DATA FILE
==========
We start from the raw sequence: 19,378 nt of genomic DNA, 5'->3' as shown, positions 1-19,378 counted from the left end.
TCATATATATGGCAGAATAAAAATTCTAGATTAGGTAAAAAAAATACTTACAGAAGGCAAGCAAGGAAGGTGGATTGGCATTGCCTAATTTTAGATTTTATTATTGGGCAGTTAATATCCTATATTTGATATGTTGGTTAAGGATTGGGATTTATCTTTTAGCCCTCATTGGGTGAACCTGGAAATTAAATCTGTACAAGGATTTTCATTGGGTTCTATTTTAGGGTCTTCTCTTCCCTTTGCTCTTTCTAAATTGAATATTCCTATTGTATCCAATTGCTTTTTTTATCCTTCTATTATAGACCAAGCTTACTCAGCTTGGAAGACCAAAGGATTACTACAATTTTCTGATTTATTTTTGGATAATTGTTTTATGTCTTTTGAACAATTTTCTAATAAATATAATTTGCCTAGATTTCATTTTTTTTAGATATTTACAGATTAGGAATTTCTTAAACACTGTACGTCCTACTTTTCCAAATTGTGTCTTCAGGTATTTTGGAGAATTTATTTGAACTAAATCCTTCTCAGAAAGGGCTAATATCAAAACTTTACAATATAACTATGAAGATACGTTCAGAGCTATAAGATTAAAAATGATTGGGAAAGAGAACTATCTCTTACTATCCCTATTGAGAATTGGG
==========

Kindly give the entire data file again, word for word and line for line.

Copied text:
We start from the raw sequence: 19,378 nt of genomic DNA, 5'->3' as shown, positions 1-19,378 counted from the left end.
TCATATATATGGCAGAATAAAAATTCTAGATTAGGTAAAAAAAATACTTACAGAAGGCAAGCAAGGAAGGTGGATTGGCATTGCCTAATTTTAGATTTTATTATTGGGCAGTTAATATCCTATATTTGATATGTTGGTTAAGGATTGGGATTTATCTTTTAGCCCTCATTGGGTGAACCTGGAAATTAAATCTGTACAAGGATTTTCATTGGGTTCTATTTTAGGGTCTTCTCTTCCCTTTGCTCTTTCTAAATTGAATATTCCTATTGTATCCAATTGCTTTTTTTATCCTTCTATTATAGACCAAGCTTACTCAGCTTGGAAGACCAAAGGATTACTACAATTTTCTGATTTATTTTTGGATAATTGTTTTATGTCTTTTGAACAATTTTCTAATAAATATAATTTGCCTAGATTTCATTTTTTTTAGATATTTACAGATTAGGAATTTCTTAAACACTGTACGTCCTACTTTTCCAAATTGTGTCTTCAGGTATTTTGGAGAATTTATTTGAACTAAATCCTTCTCAGAAAGGGCTAATATCAAAACTTTACAATATAACTATGAAGATACGTTCAGAGCTATAAGATTAAAAATGATTGGGAAAGAGAACTATCTCTTACTATCCCTATTGAGAATTGGG